Title

Making plans - Home-based businesses

Document Type

Journal Article

Publisher

Industry Engagement Group

Faculty

Business and Law

School

Management, Small and Medium Enterprise Research Centre

RAS ID

5600

Comments

This article was originally published as: Wang, C. , Walker, E. A., Redmond, J. L., & Breen, J. (2008). Making Plans. Monash Business Review, 4(2), 28-31. Original article available

Abstract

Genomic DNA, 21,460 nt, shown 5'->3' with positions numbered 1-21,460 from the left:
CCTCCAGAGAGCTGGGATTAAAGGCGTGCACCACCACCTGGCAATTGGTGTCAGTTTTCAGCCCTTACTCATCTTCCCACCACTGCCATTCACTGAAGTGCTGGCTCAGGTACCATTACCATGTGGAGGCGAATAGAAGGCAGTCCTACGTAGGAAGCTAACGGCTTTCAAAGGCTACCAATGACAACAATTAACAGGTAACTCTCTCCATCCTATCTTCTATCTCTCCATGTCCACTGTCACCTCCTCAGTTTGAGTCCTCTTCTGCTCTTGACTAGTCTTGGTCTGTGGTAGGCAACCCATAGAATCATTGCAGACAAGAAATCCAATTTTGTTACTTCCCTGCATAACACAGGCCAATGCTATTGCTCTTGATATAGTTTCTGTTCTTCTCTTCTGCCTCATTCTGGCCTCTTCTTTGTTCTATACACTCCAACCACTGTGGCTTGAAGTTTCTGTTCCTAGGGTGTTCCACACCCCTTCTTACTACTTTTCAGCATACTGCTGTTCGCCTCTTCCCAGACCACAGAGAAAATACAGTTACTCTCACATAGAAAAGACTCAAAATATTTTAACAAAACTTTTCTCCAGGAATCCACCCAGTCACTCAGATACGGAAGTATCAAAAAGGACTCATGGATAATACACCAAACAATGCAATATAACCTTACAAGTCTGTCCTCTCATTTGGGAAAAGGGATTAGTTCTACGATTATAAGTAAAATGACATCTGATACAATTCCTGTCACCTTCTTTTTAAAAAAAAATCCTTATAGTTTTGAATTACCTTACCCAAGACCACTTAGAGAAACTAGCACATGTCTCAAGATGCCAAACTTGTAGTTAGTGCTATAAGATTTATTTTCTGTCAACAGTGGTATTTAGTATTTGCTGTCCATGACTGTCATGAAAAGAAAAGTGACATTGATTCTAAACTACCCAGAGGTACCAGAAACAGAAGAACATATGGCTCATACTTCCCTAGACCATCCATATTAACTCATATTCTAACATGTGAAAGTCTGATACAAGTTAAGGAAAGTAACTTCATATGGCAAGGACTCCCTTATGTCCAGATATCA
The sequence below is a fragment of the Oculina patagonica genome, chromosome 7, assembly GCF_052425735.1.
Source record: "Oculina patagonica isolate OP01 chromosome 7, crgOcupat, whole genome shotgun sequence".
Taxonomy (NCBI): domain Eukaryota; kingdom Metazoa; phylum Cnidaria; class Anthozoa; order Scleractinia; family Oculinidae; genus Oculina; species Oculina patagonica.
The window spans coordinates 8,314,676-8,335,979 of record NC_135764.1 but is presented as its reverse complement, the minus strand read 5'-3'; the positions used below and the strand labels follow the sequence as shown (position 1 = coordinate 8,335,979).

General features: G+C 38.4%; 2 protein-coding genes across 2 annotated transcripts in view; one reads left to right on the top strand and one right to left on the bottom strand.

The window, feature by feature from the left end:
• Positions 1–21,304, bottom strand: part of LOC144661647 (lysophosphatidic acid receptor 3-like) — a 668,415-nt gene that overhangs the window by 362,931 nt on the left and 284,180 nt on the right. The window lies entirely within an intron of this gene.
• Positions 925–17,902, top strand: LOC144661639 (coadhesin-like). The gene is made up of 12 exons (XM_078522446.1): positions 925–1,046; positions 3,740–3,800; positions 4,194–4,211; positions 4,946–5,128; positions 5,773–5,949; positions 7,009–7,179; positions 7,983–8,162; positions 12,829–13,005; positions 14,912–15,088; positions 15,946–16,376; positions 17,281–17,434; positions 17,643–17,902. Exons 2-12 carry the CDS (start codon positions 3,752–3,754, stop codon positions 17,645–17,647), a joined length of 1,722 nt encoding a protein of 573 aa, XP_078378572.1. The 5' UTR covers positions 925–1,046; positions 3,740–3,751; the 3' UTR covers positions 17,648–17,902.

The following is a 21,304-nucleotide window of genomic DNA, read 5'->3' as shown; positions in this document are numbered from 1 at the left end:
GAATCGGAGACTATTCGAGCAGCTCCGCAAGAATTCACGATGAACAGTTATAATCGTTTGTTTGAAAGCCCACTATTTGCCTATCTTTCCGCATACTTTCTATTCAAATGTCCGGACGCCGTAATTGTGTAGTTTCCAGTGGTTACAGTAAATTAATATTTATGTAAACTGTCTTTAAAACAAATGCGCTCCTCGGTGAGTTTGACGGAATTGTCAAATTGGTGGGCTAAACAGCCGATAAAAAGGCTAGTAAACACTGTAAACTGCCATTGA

Home-based businesses are a ‘hidden engine’ that are poorly understood and inadequately supported, claim Calvin Wang, Elizabeth A. Walker, Janice Redmond and John Breen. They undertook research to gain more insight into this sector. Continuous economic activity is vital to Australia and the main driver for the past 20 years has been small business, often referred to by politicians as the ‘engine room’ of the economy. However, little is known about those businesses that operate from a home-base, even though these represent the largest cohort both within the small business sector and the wider business community. This is potentially an economic, regulatory and even political problem especially if home-based businesses (HBBs) continue to remain largely ‘hidden’. Individually, HBBs make important contributions to economic activity in terms of job creation, wealth generation, business investment, the provision of goods and services and the servicing of local, national and international markets. There are well over one million Australians operating in excess of 850,000 home-based businesses. They include, but are not limited to, accountants and architects, web developers, photographers, mobile mechanics, pet boarders, bed and breakfast operators, freight movers, electricians, plumbers and painters. Collectively, HBBs provide important employment opportunities, not just for operators in the form of self-employment, but also family members and staff. Localised businesses consolidate social connectivity for people, making it possible for them to shop and socialise close to where they live and work. As a result, money stays in local communities and this potentially fosters a healthy local economy through wealth and further job creation. These benefits make HBBs particularly important as key drivers of both economic and community sustainability in rural and regional areas. This paper shows that the sector has real potential for growth and greater attention needs to be paid to it in respect of policies, programs and strategies to facilitate the growth of the sector, particularly at a local government level. Given the ease of establishing a business in the home and the lesser risks involved (both business and personal), HBBs provide important opportunities for entrepreneurial Australians to ‘give it a go’ and in so doing, to further drive economic growth and development.